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Doing Business in the Host Country -- Non-Tax Considerations For a Mineral Exploration Company

James L Armstrong, International Resources Law: A Blueprint for Mineral Development (1991)

This paper focuses on legal and commercial considerations which are not only taken into account by mining companies but influence the way in which they act in reaching decisions about undertaking mineral exploration in countries of which they have no previous mining experience. Although this Conference is generally about law and lawyers I would be surprised if any lawyer who is involved with mining companies, whether as in-house counsel or as an external adviser, could sensibly fulfill the role of the legal member of the team without a very good understanding of the business considerations that influence decisions about the exploration programmes undertaken by companies. Thus, I should begin by drawing attention to a number of the non-legal issues before moving to the legal areas with which lawyers get specifically involved when mining companies are examining the potential for exploration in a country for the first time.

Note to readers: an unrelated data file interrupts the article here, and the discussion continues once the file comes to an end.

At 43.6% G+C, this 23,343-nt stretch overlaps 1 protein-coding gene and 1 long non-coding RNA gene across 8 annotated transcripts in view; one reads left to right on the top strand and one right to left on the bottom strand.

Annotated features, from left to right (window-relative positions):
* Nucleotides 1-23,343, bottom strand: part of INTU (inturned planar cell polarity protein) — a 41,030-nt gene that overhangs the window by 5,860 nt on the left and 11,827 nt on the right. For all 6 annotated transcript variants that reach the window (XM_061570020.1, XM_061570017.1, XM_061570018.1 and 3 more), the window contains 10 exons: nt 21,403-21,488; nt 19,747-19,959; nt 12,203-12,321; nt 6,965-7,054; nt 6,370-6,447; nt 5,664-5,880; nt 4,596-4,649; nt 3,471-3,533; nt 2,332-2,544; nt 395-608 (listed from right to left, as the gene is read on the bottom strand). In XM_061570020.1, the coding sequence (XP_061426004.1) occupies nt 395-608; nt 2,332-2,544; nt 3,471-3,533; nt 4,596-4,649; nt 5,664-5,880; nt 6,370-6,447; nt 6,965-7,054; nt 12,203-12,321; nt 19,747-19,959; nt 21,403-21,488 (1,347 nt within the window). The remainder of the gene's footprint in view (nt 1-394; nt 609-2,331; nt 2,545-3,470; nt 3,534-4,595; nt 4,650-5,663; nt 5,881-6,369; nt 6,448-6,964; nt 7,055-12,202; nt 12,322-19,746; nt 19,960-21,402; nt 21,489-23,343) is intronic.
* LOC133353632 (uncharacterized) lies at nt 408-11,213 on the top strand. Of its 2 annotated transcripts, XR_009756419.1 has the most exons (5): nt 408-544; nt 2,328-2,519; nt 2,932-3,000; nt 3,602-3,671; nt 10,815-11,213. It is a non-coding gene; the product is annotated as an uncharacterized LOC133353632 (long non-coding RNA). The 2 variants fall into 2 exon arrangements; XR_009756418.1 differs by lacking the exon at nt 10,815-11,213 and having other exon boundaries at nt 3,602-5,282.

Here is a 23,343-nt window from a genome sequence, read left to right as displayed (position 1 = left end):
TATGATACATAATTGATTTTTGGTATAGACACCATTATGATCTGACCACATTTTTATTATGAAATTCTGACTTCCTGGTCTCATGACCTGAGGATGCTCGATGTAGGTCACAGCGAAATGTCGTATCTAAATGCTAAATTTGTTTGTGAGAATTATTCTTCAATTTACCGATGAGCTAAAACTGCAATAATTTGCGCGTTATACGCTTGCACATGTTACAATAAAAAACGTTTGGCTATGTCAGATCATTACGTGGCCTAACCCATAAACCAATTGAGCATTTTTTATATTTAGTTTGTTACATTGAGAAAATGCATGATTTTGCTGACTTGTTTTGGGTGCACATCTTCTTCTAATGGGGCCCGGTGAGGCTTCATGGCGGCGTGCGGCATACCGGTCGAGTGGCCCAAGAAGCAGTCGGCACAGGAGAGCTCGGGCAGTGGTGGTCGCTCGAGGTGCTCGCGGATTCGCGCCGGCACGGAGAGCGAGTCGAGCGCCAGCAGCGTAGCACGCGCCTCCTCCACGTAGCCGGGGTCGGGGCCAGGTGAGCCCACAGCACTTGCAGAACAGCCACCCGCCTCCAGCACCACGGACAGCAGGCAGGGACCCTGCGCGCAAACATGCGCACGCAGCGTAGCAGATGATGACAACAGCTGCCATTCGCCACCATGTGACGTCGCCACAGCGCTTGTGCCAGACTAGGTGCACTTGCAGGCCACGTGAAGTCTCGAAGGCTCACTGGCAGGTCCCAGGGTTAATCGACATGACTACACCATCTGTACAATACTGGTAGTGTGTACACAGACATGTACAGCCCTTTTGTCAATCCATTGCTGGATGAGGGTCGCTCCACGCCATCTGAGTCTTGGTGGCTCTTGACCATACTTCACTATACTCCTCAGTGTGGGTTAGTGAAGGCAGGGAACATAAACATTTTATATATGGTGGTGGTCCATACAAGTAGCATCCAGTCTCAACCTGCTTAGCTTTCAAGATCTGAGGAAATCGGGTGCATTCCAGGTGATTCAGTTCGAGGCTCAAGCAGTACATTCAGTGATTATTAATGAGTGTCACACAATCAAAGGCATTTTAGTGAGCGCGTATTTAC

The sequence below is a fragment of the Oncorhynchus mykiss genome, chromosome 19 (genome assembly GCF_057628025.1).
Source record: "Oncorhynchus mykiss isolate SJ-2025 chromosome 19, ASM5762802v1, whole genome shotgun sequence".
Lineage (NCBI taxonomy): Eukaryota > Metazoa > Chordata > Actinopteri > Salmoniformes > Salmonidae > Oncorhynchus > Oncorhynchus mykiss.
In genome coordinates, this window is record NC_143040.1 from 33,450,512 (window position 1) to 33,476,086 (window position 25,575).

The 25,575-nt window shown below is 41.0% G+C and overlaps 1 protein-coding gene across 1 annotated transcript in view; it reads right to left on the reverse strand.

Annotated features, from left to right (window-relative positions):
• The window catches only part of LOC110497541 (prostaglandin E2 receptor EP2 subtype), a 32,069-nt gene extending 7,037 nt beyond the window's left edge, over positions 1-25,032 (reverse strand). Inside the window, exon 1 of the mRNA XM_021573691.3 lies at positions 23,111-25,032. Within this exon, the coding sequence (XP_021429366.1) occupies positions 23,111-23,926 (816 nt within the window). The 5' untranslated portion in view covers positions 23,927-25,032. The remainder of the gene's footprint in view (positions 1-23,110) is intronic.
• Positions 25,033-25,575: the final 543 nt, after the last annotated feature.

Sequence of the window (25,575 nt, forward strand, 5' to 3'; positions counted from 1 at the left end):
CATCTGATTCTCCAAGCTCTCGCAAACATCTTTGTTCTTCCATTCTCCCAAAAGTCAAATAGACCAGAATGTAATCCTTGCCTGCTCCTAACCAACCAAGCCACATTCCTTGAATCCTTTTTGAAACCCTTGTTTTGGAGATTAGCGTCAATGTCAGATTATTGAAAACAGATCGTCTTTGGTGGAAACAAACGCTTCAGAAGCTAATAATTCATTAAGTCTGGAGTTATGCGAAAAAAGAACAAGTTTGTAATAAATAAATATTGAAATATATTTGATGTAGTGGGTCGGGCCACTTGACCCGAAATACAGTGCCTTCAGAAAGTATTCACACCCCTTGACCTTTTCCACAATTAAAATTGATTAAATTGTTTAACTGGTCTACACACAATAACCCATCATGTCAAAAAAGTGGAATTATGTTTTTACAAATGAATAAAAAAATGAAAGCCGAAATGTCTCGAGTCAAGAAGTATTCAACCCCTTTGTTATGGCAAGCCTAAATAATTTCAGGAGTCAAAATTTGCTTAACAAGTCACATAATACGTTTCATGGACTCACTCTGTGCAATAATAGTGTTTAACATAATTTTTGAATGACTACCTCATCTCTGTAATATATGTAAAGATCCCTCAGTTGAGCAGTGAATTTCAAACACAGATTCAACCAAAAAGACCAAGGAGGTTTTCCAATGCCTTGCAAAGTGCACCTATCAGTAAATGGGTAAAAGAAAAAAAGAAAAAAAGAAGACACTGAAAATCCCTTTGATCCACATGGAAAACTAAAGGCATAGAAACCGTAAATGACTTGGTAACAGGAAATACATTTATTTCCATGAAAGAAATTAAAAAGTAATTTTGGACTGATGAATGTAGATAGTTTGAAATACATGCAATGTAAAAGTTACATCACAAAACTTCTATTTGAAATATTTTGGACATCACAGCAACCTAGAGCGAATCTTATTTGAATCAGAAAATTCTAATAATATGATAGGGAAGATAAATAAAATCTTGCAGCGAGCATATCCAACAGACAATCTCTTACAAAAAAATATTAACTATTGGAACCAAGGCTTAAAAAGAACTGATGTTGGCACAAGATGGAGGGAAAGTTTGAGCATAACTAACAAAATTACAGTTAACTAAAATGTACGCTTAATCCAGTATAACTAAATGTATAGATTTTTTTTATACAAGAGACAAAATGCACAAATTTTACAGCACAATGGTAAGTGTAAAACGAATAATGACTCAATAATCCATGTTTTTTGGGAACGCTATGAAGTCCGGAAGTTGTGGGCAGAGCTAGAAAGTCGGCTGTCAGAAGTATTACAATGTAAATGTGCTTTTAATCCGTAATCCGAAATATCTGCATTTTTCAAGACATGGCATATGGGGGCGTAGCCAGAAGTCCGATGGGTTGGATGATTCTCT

NATURE OF MINERAL EXPLORATION

The willingness of mining companies to undertake and accept the uncertainties of exploration is driven by the common objective that it is primarily an investment in the future. It may also provide opportunities which could give the company a winning edge over its competitors. Exploration programmes are essentially high risk, costly and, very often, frustratingly slow in providing rewards for the mining company. Th